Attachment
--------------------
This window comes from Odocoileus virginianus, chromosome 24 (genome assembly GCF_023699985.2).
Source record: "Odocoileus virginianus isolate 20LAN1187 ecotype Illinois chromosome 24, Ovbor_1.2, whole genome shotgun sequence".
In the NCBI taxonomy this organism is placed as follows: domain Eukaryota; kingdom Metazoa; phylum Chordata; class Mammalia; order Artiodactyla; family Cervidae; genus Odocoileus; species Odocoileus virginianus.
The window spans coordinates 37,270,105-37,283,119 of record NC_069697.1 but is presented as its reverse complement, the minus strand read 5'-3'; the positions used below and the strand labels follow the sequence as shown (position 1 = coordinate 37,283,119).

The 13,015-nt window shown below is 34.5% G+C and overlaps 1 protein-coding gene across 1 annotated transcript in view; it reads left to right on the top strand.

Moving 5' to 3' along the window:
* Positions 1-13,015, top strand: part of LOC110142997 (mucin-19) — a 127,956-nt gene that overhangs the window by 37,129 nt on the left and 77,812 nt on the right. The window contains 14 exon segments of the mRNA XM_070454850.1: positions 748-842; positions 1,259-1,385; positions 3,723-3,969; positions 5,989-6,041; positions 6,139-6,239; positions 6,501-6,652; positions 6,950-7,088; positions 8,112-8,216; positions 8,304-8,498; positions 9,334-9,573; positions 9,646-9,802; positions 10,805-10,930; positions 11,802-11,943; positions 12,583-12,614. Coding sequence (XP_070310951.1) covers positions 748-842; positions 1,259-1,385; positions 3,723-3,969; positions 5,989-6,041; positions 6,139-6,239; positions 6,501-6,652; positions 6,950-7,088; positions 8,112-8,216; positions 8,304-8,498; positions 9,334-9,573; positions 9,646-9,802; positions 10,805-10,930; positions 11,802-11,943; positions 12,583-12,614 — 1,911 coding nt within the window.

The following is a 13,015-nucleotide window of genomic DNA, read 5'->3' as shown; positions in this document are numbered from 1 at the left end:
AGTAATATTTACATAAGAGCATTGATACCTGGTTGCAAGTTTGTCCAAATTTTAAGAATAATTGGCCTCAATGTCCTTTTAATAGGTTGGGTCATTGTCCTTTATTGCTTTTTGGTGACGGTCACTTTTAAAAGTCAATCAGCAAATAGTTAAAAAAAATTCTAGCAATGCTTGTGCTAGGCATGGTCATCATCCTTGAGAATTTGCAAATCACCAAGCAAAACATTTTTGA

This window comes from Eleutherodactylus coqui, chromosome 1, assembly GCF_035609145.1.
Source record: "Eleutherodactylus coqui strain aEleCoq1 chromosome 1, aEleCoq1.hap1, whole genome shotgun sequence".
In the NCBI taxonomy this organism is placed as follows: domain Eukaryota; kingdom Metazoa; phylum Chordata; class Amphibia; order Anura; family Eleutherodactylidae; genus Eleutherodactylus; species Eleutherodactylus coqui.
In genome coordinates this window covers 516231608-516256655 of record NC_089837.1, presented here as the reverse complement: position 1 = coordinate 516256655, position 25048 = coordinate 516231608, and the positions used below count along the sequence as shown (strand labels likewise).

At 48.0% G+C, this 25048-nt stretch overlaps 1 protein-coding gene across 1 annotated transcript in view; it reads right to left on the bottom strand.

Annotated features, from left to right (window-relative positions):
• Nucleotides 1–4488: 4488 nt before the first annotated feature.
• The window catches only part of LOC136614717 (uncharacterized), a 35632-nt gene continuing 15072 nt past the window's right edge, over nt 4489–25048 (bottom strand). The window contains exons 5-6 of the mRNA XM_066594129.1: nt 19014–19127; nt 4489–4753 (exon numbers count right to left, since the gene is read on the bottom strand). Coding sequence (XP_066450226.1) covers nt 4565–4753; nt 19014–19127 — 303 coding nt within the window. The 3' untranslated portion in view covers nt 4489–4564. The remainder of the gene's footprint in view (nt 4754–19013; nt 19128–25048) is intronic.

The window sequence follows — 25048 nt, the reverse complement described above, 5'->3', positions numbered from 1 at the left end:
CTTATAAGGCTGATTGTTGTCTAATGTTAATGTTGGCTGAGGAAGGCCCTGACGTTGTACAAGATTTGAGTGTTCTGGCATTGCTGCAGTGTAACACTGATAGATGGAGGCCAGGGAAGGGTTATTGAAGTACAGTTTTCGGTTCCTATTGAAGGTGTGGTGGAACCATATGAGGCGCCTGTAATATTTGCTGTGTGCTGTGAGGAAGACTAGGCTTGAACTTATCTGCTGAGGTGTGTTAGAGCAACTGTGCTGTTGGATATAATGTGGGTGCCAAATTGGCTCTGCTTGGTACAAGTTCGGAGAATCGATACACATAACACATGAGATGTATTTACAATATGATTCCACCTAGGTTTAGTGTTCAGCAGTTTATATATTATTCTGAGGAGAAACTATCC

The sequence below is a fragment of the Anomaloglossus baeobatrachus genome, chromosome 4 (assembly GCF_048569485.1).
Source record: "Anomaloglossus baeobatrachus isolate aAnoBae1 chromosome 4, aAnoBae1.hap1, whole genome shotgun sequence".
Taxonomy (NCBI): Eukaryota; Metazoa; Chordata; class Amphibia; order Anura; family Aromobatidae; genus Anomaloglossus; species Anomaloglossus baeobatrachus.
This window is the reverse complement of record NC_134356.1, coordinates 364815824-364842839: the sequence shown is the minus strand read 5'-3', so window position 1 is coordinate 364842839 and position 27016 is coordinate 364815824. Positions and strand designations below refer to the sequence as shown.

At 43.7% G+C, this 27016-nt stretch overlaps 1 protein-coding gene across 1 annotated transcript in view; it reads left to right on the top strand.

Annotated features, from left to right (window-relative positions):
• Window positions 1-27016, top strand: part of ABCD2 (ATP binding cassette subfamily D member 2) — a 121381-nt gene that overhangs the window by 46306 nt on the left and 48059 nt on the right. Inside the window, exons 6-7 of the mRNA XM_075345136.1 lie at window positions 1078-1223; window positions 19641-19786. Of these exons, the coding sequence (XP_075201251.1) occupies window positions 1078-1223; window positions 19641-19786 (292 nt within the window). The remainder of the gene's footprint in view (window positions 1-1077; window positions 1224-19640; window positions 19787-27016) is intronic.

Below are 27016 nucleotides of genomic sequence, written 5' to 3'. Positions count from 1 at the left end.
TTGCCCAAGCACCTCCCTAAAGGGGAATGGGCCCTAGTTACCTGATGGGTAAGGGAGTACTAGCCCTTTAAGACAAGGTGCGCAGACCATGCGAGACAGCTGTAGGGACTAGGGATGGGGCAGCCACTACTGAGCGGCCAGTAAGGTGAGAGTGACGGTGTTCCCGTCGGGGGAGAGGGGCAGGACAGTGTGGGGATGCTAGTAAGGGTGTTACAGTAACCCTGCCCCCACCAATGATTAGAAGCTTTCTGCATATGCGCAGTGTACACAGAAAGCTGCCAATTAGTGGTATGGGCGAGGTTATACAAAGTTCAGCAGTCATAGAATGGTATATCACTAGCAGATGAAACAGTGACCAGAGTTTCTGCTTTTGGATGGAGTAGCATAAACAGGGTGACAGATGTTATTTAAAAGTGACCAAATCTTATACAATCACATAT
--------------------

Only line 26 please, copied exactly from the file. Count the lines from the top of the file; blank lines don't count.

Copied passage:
• Window positions 1-27016, top strand: part of ABCD2 (ATP binding cassette subfamily D member 2) — a 121381-nt gene that overhangs the window by 46306 nt on the left and 48059 nt on the right. Inside the window, exons 6-7 of the mRNA XM_075345136.1 lie at window positions 1078-1223; window positions 19641-19786. Of these exons, the coding sequence (XP_075201251.1) occupies window positions 1078-1223; window positions 19641-19786 (292 nt within the window). The remainder of the gene's footprint in view (window positions 1-1077; window positions 1224-19640; window positions 19787-27016) is intronic.